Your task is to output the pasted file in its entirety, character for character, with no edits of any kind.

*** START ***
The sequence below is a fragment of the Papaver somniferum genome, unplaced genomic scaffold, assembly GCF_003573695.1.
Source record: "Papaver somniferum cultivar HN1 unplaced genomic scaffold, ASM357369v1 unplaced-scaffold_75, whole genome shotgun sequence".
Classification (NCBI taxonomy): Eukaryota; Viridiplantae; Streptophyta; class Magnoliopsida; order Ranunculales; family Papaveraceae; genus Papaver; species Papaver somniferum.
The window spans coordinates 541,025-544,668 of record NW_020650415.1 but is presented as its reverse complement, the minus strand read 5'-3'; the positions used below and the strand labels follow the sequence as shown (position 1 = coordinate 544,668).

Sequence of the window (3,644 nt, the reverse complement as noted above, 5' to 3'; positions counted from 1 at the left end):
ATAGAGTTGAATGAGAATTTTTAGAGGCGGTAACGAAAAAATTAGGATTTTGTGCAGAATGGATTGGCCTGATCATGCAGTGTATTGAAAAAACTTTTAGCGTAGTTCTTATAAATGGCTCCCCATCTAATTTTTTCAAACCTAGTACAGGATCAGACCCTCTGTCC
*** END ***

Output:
The sequence below is a fragment of the Papaver somniferum genome, unplaced genomic scaffold, assembly GCF_003573695.1.
Source record: "Papaver somniferum cultivar HN1 unplaced genomic scaffold, ASM357369v1 unplaced-scaffold_75, whole genome shotgun sequence".
Classification (NCBI taxonomy): Eukaryota; Viridiplantae; Streptophyta; class Magnoliopsida; order Ranunculales; family Papaveraceae; genus Papaver; species Papaver somniferum.
The window spans coordinates 541,025-544,668 of record NW_020650415.1 but is presented as its reverse complement, the minus strand read 5'-3'; the positions used below and the strand labels follow the sequence as shown (position 1 = coordinate 544,668).

Sequence of the window (3,644 nt, the reverse complement as noted above, 5' to 3'; positions counted from 1 at the left end):
ATAGAGTTGAATGAGAATTTTTAGAGGCGGTAACGAAAAAATTAGGATTTTGTGCAGAATGGATTGGCCTGATCATGCAGTGTATTGAAAAAACTTTTAGCGTAGTTCTTATAAATGGCTCCCCATCTAATTTTTTCAAACCTAGTACAGGATCAGACCCTCTGTCC